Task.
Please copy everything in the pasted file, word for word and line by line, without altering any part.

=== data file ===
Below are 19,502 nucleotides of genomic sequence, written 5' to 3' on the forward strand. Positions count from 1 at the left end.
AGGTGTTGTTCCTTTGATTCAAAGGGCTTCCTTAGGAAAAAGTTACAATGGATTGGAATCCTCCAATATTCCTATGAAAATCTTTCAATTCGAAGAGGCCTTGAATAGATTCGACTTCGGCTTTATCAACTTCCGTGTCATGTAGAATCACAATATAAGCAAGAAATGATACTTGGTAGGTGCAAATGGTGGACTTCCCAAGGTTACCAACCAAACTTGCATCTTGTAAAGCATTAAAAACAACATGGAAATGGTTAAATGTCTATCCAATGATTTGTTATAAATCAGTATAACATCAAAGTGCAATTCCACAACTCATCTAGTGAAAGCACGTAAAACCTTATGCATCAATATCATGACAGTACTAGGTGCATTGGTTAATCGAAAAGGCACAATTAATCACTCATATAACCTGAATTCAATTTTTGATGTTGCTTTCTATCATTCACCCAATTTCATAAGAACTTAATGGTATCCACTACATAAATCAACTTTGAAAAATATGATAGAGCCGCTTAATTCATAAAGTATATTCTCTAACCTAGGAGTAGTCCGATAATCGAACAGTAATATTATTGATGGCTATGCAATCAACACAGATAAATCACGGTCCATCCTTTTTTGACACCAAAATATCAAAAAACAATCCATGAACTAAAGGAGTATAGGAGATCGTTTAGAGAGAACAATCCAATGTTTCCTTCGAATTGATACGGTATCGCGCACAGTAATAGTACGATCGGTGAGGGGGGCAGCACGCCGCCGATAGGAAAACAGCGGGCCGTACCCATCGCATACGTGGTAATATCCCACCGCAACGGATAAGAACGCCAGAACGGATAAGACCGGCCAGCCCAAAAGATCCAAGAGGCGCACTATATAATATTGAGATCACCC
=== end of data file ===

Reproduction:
Below are 19,502 nucleotides of genomic sequence, written 5' to 3' on the forward strand. Positions count from 1 at the left end.
AGGTGTTGTTCCTTTGATTCAAAGGGCTTCCTTAGGAAAAAGTTACAATGGATTGGAATCCTCCAATATTCCTATGAAAATCTTTCAATTCGAAGAGGCCTTGAATAGATTCGACTTCGGCTTTATCAACTTCCGTGTCATGTAGAATCACAATATAAGCAAGAAATGATACTTGGTAGGTGCAAATGGTGGACTTCCCAAGGTTACCAACCAAACTTGCATCTTGTAAAGCATTAAAAACAACATGGAAATGGTTAAATGTCTATCCAATGATTTGTTATAAATCAGTATAACATCAAAGTGCAATTCCACAACTCATCTAGTGAAAGCACGTAAAACCTTATGCATCAATATCATGACAGTACTAGGTGCATTGGTTAATCGAAAAGGCACAATTAATCACTCATATAACCTGAATTCAATTTTTGATGTTGCTTTCTATCATTCACCCAATTTCATAAGAACTTAATGGTATCCACTACATAAATCAACTTTGAAAAATATGATAGAGCCGCTTAATTCATAAAGTATATTCTCTAACCTAGGAGTAGTCCGATAATCGAACAGTAATATTATTGATGGCTATGCAATCAACACAGATAAATCACGGTCCATCCTTTTTTGACACCAAAATATCAAAAAACAATCCATGAACTAAAGGAGTATAGGAGATCGTTTAGAGAGAACAATCCAATGTTTCCTTCGAATTGATACGGTATCGCGCACAGTAATAGTACGATCGGTGAGGGGGGCAGCACGCCGCCGATAGGAAAACAGCGGGCCGTACCCATCGCATACGTGGTAATATCCCACCGCAACGGATAAGAACGCCAGAACGGATAAGACCGGCCAGCCCAAAAGATCCAAGAGGCGCACTATATAATATTGAGATCACCC